HealthDay News — Only one in four people who could benefit from medication for opioid use disorder (MOUD) receives treatment, according to a study published online March 23 in JAMA Network Open.
Pia M. Mauro, Ph.D., from Columbia University in New York City, and colleagues estimated MOUD use rates and identified associations between MOUD and individual-level characteristics. The analysis included about 2.2 million people who participated in the 2019 National Survey on Drug Use and Health in the United States and may have needed OUD treatment.
The researchers found that 56.8 percent had past-year prescription OUD and 80.0 percent had one or more co-occurring substance use disorders. However, only 27.8 percent of people needing OUD treatment received MOUD in the past year. No adolescents (aged 12 to 17 years) received MOUD in the past year. The likelihood of past-year MOUD receipt among adults was lower versus no treatment for people aged 50 years or older (compared with 18 to 25 years; adjusted relative risk ratio [aRRR], 0.14) or with middle or higher income ($50,000 to $74,999 versus $0 to $19,999; aRRR, 0.18). Receipt of MOUD was more likely among adults with at least some college (versus high school or less; aRRR, 2.94) and was less likely in small metropolitan areas (versus large metropolitan areas; aRRR, 0.41).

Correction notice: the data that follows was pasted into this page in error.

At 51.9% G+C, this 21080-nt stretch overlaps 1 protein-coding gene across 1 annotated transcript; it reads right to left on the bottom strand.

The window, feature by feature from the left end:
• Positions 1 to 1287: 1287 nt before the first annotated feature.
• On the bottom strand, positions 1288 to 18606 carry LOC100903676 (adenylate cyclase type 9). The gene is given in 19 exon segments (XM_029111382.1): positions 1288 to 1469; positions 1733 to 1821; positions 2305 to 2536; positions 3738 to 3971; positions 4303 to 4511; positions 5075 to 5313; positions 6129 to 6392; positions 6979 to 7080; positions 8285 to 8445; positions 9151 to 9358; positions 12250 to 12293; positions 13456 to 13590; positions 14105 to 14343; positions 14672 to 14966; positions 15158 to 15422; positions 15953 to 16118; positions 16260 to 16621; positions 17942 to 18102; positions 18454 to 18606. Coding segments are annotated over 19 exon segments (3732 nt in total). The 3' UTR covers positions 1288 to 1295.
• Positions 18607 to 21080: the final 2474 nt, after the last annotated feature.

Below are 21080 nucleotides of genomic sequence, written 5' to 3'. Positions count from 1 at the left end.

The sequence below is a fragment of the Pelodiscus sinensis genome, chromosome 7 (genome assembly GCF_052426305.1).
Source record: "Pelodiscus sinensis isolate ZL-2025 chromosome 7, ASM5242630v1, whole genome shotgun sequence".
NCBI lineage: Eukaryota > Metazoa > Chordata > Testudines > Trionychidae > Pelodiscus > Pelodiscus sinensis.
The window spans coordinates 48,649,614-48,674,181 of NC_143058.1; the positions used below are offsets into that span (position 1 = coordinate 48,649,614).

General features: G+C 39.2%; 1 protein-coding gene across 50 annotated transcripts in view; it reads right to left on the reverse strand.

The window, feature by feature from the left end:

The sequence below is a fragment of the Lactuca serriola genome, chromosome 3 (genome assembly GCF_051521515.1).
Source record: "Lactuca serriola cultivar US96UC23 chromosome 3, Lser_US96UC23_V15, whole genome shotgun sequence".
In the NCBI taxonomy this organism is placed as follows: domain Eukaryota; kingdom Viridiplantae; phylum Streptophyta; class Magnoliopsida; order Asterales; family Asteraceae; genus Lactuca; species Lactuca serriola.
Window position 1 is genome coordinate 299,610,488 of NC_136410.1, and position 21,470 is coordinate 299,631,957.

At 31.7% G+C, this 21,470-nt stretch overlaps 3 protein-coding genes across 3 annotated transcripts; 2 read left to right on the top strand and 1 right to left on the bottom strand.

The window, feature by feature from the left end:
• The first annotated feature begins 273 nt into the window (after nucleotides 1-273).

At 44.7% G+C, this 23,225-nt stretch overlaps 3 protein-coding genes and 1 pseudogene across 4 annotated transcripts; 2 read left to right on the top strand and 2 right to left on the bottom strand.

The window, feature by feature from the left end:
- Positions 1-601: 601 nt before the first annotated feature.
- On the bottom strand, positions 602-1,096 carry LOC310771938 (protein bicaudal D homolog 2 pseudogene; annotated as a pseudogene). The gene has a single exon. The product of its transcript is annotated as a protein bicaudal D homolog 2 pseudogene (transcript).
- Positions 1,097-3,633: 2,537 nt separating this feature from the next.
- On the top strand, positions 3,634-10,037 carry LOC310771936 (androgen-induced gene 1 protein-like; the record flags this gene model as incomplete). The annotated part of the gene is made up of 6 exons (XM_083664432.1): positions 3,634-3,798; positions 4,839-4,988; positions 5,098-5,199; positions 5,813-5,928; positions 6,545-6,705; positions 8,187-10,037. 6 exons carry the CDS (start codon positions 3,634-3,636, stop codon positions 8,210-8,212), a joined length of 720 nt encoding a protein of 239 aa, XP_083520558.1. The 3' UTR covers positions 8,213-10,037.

“The high prevalence of health care and criminal legal system contacts suggests that there are critical gaps in care delivery or linkage and that cross-system integrated interventions are warranted,” the authors write.
One author reported receiving personal fees from the American Society of Addiction Medicine.